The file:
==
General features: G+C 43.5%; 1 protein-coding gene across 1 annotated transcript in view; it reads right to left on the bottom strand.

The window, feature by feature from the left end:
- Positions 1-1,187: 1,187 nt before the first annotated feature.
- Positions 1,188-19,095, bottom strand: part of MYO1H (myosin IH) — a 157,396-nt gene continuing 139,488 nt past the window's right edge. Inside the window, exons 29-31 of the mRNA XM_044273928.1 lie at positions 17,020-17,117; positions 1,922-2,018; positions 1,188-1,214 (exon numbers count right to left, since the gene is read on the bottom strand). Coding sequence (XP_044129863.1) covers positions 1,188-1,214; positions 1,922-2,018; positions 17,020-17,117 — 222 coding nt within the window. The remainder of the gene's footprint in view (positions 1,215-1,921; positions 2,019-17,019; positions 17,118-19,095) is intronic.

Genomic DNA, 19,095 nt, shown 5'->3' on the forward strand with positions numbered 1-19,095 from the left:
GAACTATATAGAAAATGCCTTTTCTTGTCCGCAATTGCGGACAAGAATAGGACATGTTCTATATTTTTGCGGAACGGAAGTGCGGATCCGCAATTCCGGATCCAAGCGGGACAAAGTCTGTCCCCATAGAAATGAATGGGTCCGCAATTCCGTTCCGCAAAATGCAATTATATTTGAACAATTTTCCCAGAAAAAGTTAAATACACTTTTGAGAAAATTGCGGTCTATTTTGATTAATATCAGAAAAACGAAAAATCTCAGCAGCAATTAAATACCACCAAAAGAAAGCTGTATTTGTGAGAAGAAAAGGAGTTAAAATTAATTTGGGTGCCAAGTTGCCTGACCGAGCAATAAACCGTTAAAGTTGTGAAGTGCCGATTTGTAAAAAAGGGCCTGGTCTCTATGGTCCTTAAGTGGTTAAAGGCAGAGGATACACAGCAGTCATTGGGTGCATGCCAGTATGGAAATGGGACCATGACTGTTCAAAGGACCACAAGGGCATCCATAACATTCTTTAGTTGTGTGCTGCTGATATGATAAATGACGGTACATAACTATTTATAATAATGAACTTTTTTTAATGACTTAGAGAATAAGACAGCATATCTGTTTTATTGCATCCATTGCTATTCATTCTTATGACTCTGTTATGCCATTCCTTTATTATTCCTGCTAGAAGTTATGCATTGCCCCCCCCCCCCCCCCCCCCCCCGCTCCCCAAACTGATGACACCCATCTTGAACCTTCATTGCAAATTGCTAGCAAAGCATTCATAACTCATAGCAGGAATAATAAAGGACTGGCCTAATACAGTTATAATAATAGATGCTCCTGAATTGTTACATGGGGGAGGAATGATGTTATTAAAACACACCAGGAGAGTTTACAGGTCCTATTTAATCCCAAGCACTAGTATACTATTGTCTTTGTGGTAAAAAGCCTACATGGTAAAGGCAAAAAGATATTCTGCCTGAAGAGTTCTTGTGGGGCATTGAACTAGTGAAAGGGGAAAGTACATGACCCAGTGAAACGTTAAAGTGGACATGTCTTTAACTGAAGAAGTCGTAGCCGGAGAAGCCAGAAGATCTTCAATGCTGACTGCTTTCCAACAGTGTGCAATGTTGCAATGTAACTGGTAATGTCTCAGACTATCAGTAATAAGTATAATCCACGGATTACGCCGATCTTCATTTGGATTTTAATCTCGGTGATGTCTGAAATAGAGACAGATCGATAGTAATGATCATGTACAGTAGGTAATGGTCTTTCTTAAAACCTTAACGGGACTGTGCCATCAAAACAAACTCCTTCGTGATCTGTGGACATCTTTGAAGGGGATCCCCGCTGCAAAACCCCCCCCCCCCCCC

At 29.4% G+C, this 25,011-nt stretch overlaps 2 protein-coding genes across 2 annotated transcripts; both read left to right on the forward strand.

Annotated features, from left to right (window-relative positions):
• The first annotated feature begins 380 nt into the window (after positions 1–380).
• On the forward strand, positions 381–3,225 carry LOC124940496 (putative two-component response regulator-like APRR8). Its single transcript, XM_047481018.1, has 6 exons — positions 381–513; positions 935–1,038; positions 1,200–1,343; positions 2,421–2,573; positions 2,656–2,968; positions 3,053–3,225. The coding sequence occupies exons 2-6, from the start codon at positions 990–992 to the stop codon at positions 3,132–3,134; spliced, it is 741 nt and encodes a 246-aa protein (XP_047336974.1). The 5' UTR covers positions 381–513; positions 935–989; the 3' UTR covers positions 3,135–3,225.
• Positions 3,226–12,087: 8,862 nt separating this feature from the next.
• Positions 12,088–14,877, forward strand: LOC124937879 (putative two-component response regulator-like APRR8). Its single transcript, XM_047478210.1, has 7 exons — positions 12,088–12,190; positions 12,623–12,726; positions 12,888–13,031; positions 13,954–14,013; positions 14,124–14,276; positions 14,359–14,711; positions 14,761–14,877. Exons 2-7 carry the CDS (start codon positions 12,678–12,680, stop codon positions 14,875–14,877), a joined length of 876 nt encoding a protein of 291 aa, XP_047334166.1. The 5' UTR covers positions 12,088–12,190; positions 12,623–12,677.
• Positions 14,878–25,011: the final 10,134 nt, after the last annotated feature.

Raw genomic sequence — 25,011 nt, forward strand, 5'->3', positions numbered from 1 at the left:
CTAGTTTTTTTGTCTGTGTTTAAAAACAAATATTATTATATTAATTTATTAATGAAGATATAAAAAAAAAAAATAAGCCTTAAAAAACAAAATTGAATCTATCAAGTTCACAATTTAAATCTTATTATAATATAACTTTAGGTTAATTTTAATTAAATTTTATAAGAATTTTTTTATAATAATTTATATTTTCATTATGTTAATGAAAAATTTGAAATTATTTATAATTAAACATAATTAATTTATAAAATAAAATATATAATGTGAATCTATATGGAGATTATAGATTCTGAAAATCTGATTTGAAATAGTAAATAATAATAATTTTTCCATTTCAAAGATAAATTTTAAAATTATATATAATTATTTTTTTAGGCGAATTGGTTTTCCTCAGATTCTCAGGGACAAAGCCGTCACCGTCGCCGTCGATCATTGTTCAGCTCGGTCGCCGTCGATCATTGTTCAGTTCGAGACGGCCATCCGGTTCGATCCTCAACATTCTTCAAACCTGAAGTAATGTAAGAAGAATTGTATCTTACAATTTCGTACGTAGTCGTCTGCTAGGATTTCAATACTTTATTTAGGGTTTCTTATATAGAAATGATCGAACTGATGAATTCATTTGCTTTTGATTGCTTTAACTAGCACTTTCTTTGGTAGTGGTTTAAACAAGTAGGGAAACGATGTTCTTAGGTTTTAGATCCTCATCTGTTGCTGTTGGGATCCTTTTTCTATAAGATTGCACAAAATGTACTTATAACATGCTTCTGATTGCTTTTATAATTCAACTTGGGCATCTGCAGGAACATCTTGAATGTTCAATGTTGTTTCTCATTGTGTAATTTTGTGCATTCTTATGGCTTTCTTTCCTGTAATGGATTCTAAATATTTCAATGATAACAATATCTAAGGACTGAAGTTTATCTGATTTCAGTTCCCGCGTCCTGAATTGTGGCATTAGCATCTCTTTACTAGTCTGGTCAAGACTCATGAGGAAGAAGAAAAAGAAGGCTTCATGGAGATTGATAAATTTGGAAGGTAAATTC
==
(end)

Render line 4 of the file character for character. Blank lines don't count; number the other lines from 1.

- Positions 1,188-19,095, bottom strand: part of MYO1H (myosin IH) — a 157,396-nt gene continuing 139,488 nt past the window's right edge. Inside the window, exons 29-31 of the mRNA XM_044273928.1 lie at positions 17,020-17,117; positions 1,922-2,018; positions 1,188-1,214 (exon numbers count right to left, since the gene is read on the bottom strand). Coding sequence (XP_044129863.1) covers positions 1,188-1,214; positions 1,922-2,018; positions 17,020-17,117 — 222 coding nt within the window. The remainder of the gene's footprint in view (positions 1,215-1,921; positions 2,019-17,019; positions 17,118-19,095) is intronic.